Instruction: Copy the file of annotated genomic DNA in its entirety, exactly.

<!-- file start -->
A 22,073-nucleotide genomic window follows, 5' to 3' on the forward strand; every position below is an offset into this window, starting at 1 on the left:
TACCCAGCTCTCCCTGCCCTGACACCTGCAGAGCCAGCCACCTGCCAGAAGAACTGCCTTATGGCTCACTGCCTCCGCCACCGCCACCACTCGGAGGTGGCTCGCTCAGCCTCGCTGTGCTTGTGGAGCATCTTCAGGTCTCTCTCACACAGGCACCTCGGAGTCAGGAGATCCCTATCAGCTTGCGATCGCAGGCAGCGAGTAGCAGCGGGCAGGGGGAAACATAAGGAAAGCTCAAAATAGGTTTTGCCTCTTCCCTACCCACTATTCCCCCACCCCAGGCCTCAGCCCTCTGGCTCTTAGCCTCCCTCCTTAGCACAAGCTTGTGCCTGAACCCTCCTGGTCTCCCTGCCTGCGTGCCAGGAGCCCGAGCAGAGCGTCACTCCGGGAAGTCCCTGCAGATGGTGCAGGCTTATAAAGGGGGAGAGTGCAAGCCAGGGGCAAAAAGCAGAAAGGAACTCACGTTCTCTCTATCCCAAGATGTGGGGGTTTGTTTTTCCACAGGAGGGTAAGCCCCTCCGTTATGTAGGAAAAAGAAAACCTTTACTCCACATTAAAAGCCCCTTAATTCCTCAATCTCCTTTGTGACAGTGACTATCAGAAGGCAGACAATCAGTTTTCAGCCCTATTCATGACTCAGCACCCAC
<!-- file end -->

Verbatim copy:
A 22,073-nucleotide genomic window follows, 5' to 3' on the forward strand; every position below is an offset into this window, starting at 1 on the left:
TACCCAGCTCTCCCTGCCCTGACACCTGCAGAGCCAGCCACCTGCCAGAAGAACTGCCTTATGGCTCACTGCCTCCGCCACCGCCACCACTCGGAGGTGGCTCGCTCAGCCTCGCTGTGCTTGTGGAGCATCTTCAGGTCTCTCTCACACAGGCACCTCGGAGTCAGGAGATCCCTATCAGCTTGCGATCGCAGGCAGCGAGTAGCAGCGGGCAGGGGGAAACATAAGGAAAGCTCAAAATAGGTTTTGCCTCTTCCCTACCCACTATTCCCCCACCCCAGGCCTCAGCCCTCTGGCTCTTAGCCTCCCTCCTTAGCACAAGCTTGTGCCTGAACCCTCCTGGTCTCCCTGCCTGCGTGCCAGGAGCCCGAGCAGAGCGTCACTCCGGGAAGTCCCTGCAGATGGTGCAGGCTTATAAAGGGGGAGAGTGCAAGCCAGGGGCAAAAAGCAGAAAGGAACTCACGTTCTCTCTATCCCAAGATGTGGGGGTTTGTTTTTCCACAGGAGGGTAAGCCCCTCCGTTATGTAGGAAAAAGAAAACCTTTACTCCACATTAAAAGCCCCTTAATTCCTCAATCTCCTTTGTGACAGTGACTATCAGAAGGCAGACAATCAGTTTTCAGCCCTATTCATGACTCAGCACCCAC